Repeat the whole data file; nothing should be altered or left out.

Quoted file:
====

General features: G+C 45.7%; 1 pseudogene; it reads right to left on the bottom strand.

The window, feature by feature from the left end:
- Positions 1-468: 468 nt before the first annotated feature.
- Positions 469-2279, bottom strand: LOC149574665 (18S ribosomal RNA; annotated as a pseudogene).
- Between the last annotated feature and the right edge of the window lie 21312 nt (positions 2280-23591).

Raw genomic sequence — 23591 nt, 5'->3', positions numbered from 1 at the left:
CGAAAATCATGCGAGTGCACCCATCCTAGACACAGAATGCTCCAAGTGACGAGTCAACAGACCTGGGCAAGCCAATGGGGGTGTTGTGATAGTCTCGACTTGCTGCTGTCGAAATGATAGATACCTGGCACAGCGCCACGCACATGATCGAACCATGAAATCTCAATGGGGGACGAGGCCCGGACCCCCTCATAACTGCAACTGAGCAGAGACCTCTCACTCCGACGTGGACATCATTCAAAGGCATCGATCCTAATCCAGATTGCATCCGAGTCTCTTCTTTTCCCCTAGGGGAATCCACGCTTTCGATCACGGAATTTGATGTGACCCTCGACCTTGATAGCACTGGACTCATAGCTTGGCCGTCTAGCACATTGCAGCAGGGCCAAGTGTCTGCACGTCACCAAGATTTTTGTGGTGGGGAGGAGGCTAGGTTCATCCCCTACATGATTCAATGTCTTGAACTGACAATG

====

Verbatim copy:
General features: G+C 45.7%; 1 pseudogene; it reads right to left on the bottom strand.

The window, feature by feature from the left end:
- Positions 1-468: 468 nt before the first annotated feature.
- Positions 469-2279, bottom strand: LOC149574665 (18S ribosomal RNA; annotated as a pseudogene).
- Between the last annotated feature and the right edge of the window lie 21312 nt (positions 2280-23591).

Raw genomic sequence — 23591 nt, 5'->3', positions numbered from 1 at the left:
CGAAAATCATGCGAGTGCACCCATCCTAGACACAGAATGCTCCAAGTGACGAGTCAACAGACCTGGGCAAGCCAATGGGGGTGTTGTGATAGTCTCGACTTGCTGCTGTCGAAATGATAGATACCTGGCACAGCGCCACGCACATGATCGAACCATGAAATCTCAATGGGGGACGAGGCCCGGACCCCCTCATAACTGCAACTGAGCAGAGACCTCTCACTCCGACGTGGACATCATTCAAAGGCATCGATCCTAATCCAGATTGCATCCGAGTCTCTTCTTTTCCCCTAGGGGAATCCACGCTTTCGATCACGGAATTTGATGTGACCCTCGACCTTGATAGCACTGGACTCATAGCTTGGCCGTCTAGCACATTGCAGCAGGGCCAAGTGTCTGCACGTCACCAAGATTTTTGTGGTGGGGAGGAGGCTAGGTTCATCCCCTACATGATTCAATGTCTTGAACTGACAATG